Wattle and Daub
A Three-Day Ethnography, Thoughts on Vandana Shiva, and True Confessions from the Development Fast Lane.
(Another Version of El Último Pueblito en el Río Santiago: This time I may even have outdone myself. Imagine a remote, humid, tropical country. Close to the equator is good. Little visited by tourists is even better. Drive at least half a day from the capital city. Then go into the bush by four-wheel drive, boat, horseback, walking…there is where you will find Claudia.)
Day One, Evening: On this trip I have my Discovery Channel/National Geographic/Margaret Mead moment in a canoe speeding upstream and running rapids deeper into the Choco Andean rainforest corridor for an hour. The river is serpentine, swift, boasting white water on every curve. Rocky banks are dotted with small villages of ten, twenty shacks, which banks shortly give way to steep vertical shores of dense green impenetrable jungle dotted with waterfalls.
In between overhanging vines and palms as tall as three-story buildings I glimpse a flash of neon blue that I assume is a bird. It’s a butterfly the size of a bird. Our driver reads the water and threads the rapids with the skill of experience and the high-speed freedom of youth. Over our heads dart more butterflies. I glimpse one the color of lemon curd. Another is fire engine red.
Playa de Oro is a village of families. Children under five play on every available dusty space and tree. A not at all shy 5-year-old, Mercedes, establishes herself as my welcoming committee after boldly watching my clumsy disembarkment from the canoe parked now at the stone and cement, manmade dock. Older girls and women are washing clothes, slapping large wooden paddles on top of soapy mountains of laundry, on the quiet shoreside eddies of the swiftly flowing, grey green river. Adult men, and some women, have walked out to their fincas with their bright yellow gumboots on, to tend to plantings of cocoa and bananas amidst the rainforest. An old man sits in the middle of our conversation, attentive, quiet, diffidently smoking a cigarette. Even the chickens come to fuss over our arrival and introductory conversation.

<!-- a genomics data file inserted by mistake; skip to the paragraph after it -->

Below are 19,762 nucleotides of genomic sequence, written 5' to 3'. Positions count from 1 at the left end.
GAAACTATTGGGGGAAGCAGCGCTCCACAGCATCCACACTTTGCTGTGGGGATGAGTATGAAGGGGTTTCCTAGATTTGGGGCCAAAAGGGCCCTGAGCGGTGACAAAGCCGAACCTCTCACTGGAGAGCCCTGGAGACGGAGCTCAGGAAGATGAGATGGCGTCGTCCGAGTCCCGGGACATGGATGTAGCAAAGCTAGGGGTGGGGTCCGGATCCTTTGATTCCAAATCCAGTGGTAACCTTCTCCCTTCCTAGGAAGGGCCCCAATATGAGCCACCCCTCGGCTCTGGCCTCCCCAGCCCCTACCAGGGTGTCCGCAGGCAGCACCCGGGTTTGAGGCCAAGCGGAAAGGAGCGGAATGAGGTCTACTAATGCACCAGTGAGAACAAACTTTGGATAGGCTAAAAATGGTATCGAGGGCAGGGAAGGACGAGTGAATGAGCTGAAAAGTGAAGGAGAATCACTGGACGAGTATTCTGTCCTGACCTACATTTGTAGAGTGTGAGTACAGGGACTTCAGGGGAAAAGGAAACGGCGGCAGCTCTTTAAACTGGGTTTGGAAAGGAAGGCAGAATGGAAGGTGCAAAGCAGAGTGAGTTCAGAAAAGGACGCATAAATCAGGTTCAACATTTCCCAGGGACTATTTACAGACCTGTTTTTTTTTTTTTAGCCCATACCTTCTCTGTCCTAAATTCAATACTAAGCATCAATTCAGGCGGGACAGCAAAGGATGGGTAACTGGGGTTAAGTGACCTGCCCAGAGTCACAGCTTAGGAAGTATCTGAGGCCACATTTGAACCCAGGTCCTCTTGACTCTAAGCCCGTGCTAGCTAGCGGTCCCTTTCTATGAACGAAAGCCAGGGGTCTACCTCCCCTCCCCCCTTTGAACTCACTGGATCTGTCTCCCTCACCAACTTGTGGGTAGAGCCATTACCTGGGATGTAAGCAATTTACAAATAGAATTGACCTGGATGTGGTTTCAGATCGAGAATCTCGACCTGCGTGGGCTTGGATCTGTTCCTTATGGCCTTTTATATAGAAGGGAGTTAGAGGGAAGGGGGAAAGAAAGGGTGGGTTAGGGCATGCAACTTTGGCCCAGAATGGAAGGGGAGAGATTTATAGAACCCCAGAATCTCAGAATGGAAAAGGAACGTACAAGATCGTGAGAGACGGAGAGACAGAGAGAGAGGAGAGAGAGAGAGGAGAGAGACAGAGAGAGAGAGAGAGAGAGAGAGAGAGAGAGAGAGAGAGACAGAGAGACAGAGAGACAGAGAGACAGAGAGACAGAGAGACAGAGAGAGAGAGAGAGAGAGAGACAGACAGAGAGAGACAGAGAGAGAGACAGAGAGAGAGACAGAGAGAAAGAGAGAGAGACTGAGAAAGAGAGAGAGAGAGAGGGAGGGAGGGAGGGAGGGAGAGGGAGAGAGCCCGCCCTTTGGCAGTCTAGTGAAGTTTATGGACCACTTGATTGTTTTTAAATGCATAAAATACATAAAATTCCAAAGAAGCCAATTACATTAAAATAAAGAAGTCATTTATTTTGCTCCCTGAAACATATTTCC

Bernardo, my driver, guide, and travel companion has become very solicitous and protective now. True, I am exhausted from the altitude sickness in Quito, dizzy from the twisting mountain curves descending 9,000 feet in five hours. I am probably dehydrated and I am definitely bone tired. I find out after we have left Playa de Oro that Bernardo is also concerned with me as a way of hiding his own shakiness from posttraumatic stress due to a previous encounter in this same village, fifteen years ago, which left him terribly distressed.
In the meantime, Bernardo arranges that the ‘ecotourism cabins’ are quickly outfitted with clean sheets, and stained but clean towels, and most importantly, mosquito nets. Think lovely, but No Star Accommodations. The cabins that rarely see tourists are constructed like the village houses, on four foot stilts and made of wood with zinc roofs. There is an internal bathroom that is not very clean, but with running cold water. I wash off the quite dried evidence of the last occupant’s bout of diarrhea from the toilet, and then drink as much bottled water as I can, as quickly as I can.